As the shrinking Great Salt Lake exposes an ever-growing area of its lakebed, wind-blown dust becomes more dangerous for those living in Utah’s most populous region. It also makes the snowpack dirty, which threatens the state’s most precious resource—water.
In a new study, University of Utah researchers analyzed the impact of dust on snow during the 2022 season. They found that 2022 had the most dust deposition events and the highest snowpack dust concentrations of any year since observations began in 2009.
The dust caused the snowpack to disappear 17 days earlier than if no dust had been deposited. The researchers say the impact would have been more dramatic if not for the wet spring—frequent snowstorms buried the dusty layers, which delayed the impact on snowmelt.
To understand if record high dust-on-snow concentrations were linked to record low Great Salt Lake water levels, the authors identified the areas where each dust event originated. They found that the Great Salt Lake contributed 23% of total dust deposition and had the highest dust emissions per surface area. The Great Salt Lake Desert and the dry lakebeds of Sevier Lake and Tule Lake contributed 45% and 17% respectively, but with lower per area emissions.
Seasonal snowmelt from the Wasatch Mountains is the primary water source for the metropolitan Wasatch Front, surrounding agricultural valleys and the Great Salt Lake.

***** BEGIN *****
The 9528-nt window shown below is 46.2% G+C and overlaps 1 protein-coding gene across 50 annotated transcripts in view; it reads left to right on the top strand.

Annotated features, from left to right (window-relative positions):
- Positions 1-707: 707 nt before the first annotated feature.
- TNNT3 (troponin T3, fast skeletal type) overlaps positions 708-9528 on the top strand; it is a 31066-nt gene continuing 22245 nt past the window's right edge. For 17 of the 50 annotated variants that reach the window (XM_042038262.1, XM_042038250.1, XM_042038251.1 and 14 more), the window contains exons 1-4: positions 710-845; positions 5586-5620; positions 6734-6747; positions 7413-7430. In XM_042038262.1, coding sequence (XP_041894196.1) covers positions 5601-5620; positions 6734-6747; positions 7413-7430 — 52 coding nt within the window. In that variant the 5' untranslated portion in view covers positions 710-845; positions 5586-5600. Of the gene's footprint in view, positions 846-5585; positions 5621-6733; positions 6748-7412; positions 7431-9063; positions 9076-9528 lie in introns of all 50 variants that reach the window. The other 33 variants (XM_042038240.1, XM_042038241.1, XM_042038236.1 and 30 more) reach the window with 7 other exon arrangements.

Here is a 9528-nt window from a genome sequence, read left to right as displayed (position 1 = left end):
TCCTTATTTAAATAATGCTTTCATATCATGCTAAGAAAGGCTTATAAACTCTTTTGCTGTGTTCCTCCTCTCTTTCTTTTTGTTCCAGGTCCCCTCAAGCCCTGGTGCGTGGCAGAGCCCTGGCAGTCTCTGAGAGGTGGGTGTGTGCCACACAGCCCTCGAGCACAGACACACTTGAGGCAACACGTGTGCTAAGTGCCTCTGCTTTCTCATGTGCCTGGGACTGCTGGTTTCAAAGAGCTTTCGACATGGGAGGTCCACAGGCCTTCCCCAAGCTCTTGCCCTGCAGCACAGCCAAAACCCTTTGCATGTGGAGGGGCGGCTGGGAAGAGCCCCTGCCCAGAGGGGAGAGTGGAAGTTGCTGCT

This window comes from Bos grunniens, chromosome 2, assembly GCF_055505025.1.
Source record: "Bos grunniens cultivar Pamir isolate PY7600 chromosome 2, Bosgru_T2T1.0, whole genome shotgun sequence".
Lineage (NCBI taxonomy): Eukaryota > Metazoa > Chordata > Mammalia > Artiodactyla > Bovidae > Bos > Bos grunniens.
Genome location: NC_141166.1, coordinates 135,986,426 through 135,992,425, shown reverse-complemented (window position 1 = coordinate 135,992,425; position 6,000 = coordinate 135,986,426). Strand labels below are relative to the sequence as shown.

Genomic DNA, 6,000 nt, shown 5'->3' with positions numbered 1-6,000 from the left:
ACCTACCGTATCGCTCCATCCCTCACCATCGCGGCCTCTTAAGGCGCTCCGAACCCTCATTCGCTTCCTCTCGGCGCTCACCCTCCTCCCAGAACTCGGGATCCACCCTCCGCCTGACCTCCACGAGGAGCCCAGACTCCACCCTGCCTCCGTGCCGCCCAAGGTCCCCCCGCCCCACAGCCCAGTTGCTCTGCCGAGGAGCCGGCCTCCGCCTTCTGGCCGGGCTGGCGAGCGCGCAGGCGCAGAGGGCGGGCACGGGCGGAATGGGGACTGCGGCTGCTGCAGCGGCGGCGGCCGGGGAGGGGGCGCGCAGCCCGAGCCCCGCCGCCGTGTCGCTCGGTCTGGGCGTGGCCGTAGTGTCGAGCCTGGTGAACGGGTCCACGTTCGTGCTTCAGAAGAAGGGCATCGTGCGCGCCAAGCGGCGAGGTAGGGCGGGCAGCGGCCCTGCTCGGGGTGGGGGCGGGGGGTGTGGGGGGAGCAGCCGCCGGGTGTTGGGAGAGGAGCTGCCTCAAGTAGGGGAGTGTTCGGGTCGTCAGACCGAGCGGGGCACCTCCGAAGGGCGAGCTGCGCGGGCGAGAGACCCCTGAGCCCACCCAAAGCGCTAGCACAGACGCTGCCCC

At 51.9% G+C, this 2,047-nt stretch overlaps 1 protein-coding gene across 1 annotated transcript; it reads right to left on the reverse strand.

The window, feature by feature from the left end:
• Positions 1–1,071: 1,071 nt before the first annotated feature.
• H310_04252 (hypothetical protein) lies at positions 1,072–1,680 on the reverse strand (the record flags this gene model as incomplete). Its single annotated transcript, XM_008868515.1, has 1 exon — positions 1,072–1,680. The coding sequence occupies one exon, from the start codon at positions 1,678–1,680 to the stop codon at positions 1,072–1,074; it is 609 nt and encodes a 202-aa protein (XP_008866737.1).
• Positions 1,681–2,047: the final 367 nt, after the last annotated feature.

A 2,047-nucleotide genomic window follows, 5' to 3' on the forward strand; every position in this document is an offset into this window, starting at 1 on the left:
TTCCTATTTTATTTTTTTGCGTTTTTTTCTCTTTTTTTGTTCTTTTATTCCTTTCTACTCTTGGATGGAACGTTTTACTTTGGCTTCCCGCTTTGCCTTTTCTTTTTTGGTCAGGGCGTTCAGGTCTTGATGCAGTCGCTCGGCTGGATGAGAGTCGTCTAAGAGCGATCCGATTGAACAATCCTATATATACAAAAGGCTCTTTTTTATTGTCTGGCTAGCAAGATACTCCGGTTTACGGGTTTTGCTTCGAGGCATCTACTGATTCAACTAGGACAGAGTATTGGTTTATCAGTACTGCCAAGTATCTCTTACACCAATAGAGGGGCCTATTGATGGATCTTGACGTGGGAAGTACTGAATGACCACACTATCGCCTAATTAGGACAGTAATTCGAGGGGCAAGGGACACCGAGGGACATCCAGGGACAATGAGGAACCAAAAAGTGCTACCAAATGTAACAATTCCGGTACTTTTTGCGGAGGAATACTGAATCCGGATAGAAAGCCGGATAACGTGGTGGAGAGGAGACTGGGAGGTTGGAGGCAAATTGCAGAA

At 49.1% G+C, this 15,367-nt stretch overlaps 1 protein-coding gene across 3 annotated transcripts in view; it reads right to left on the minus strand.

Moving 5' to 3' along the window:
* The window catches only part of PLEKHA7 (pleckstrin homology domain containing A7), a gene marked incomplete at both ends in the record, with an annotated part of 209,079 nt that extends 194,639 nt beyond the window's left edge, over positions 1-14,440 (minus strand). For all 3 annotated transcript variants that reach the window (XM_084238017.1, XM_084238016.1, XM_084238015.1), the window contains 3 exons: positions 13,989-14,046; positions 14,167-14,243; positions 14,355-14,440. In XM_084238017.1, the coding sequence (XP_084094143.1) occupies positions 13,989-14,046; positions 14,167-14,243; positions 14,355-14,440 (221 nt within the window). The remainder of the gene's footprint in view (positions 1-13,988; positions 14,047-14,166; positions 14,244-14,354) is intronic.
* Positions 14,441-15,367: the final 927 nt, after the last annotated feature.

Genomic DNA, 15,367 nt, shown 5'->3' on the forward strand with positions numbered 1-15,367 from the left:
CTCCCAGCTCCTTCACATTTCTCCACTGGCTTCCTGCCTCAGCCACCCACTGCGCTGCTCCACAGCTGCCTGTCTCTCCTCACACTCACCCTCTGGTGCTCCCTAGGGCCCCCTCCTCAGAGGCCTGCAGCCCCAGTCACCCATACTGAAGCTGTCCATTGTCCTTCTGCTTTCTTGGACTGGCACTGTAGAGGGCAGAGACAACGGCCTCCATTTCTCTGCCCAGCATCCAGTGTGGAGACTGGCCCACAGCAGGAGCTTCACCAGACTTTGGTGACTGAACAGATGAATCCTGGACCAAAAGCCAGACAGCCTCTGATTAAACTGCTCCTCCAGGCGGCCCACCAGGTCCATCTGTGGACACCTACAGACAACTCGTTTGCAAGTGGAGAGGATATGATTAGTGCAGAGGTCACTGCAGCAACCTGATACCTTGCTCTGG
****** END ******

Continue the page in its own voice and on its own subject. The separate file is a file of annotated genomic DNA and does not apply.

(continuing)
“You might see 17 days and think it’s no big deal, but our current snowmelt models don’t account for dust,” said McKenzie Skiles, assistant professor of geography at the U and senior author on the paper. “So, the snow is melting, water is coming out earlier and faster than we expect it to, and we’re not prepared to use it in the most efficient way. The landscape is also not expecting the water earlier, so it impacts watershed functionality as well as water availability downstream.”
The study published on June 15, 2023, in the journal Environmental Research Letters.
Skiles authored a 2018 study that found that a single dust event accelerated snowmelt in the Wasatch by one week. That paper identified the Great Salt Lake as a relatively new dust source due to historically low water levels. Subsequent years of prolonged drought, increased evaporation and sustained agriculture and domestic water consumption drove the Great Salt Lake to record lows in 2021 and 2022 and exposed even more dry lakebed.
“Anecdotally, we kept saying, ‘This is crazy—this is the dirtiest snow in the Wasatch I’ve seen since I started making observations,’” said Skiles. “Ultimately, after we analyzed everything, it was the dirtiest year.”
A dust event recorded on May 17, 2023, (not included in the study) shows dust blowing east into the Wasatch Mountains. Credit: University of Utah Department of Atmospheric Sciences and MESO West.
Digging a pit for science
The dust that blows into the Wasatch Mountains deposits a dark grimy layer atop the snowpack and impacts the snow’s albedo, a term that describes the amount of radiation reflected by a surface. The effect is like wearing a black shirt on a hot day—darker colors absorb more solar radiation and heat up faster than light colors. In the mountains, dirty snow heats up and melts faster than clean snow when exposed to the same temperatures.